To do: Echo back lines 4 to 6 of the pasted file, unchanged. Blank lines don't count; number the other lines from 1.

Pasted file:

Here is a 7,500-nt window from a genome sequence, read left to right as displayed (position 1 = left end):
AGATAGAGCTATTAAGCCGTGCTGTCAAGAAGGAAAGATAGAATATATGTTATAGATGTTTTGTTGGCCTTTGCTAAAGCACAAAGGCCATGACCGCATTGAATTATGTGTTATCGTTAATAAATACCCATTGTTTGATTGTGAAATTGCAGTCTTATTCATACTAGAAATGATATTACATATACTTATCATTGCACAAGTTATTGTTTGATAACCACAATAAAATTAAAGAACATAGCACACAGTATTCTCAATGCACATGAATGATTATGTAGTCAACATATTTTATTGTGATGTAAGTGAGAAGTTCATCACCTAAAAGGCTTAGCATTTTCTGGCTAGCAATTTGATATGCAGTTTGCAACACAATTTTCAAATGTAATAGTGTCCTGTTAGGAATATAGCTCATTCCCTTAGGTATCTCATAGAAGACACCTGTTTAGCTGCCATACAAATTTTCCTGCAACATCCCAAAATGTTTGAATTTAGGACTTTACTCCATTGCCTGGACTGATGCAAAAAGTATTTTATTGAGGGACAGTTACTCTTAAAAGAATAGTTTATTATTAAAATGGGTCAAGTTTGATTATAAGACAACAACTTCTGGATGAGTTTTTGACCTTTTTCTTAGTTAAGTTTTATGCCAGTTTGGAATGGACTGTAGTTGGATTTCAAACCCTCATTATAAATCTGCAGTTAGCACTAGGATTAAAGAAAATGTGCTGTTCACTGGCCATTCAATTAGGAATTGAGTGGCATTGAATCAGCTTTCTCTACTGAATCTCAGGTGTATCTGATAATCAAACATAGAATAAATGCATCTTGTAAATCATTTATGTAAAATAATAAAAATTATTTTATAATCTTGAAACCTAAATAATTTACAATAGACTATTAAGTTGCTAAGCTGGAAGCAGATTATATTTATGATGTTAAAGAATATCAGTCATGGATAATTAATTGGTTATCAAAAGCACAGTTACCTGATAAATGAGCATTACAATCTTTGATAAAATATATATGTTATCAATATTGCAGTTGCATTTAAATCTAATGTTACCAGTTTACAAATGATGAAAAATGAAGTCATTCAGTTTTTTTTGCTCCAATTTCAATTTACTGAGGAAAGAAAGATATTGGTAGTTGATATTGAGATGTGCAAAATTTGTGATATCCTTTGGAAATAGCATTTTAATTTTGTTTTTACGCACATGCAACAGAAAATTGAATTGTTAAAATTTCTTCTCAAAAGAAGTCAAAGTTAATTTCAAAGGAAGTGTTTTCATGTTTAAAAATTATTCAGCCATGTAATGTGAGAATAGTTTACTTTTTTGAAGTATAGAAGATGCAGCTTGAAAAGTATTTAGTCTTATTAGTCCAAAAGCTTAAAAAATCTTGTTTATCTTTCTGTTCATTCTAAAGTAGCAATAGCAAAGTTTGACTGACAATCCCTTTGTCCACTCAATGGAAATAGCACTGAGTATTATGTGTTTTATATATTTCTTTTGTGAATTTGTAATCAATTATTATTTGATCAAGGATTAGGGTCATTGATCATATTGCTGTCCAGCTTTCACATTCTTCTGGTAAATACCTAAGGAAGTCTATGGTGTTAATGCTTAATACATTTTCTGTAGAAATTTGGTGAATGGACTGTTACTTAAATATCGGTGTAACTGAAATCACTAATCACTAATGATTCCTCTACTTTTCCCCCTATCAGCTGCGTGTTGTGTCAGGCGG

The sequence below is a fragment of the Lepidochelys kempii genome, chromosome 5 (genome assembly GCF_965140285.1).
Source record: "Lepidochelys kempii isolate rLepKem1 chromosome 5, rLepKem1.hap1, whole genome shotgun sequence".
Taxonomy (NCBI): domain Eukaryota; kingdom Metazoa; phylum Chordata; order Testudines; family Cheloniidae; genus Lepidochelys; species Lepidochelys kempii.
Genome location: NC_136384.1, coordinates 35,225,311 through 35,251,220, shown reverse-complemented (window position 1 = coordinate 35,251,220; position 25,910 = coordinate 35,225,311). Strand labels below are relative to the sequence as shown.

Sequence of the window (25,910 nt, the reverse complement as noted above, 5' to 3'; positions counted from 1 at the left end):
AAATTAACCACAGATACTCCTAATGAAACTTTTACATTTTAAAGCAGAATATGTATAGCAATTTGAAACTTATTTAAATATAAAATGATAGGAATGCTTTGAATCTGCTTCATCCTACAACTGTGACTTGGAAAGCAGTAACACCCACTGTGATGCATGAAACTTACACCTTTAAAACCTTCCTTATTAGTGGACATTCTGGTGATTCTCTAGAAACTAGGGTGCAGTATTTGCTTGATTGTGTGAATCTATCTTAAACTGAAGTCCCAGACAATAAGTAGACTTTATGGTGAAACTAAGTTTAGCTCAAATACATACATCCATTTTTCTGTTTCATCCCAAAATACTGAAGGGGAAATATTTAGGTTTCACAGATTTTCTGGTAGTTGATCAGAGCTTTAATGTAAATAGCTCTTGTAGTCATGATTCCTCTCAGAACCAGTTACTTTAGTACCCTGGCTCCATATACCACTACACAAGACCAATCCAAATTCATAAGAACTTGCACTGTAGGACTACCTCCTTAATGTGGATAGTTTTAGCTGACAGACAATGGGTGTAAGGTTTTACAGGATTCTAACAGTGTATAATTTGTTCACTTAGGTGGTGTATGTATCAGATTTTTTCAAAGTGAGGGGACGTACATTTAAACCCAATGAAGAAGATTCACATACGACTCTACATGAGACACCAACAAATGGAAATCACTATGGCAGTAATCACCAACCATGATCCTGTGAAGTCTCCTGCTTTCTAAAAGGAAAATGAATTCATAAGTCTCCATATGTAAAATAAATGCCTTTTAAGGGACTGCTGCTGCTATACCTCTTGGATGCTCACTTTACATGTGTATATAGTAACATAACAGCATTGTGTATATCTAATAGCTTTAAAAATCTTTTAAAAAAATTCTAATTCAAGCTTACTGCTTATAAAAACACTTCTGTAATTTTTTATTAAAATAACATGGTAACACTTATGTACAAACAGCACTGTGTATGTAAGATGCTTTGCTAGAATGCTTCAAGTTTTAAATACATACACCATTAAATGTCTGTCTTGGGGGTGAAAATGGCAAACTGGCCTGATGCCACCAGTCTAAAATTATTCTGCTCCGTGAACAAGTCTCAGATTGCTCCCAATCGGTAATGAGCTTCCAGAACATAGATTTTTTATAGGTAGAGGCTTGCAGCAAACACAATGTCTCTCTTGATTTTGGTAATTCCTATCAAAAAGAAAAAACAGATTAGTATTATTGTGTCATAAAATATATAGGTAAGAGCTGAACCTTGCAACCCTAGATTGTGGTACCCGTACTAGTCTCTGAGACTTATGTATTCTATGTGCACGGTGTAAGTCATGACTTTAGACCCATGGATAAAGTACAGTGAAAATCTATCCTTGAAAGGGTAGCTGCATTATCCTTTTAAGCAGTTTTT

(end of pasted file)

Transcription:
Source record: "Lepidochelys kempii isolate rLepKem1 chromosome 5, rLepKem1.hap1, whole genome shotgun sequence".
Taxonomy (NCBI): domain Eukaryota; kingdom Metazoa; phylum Chordata; order Testudines; family Cheloniidae; genus Lepidochelys; species Lepidochelys kempii.
Genome location: NC_136384.1, coordinates 35,225,311 through 35,251,220, shown reverse-complemented (window position 1 = coordinate 35,251,220; position 25,910 = coordinate 35,225,311). Strand labels below are relative to the sequence as shown.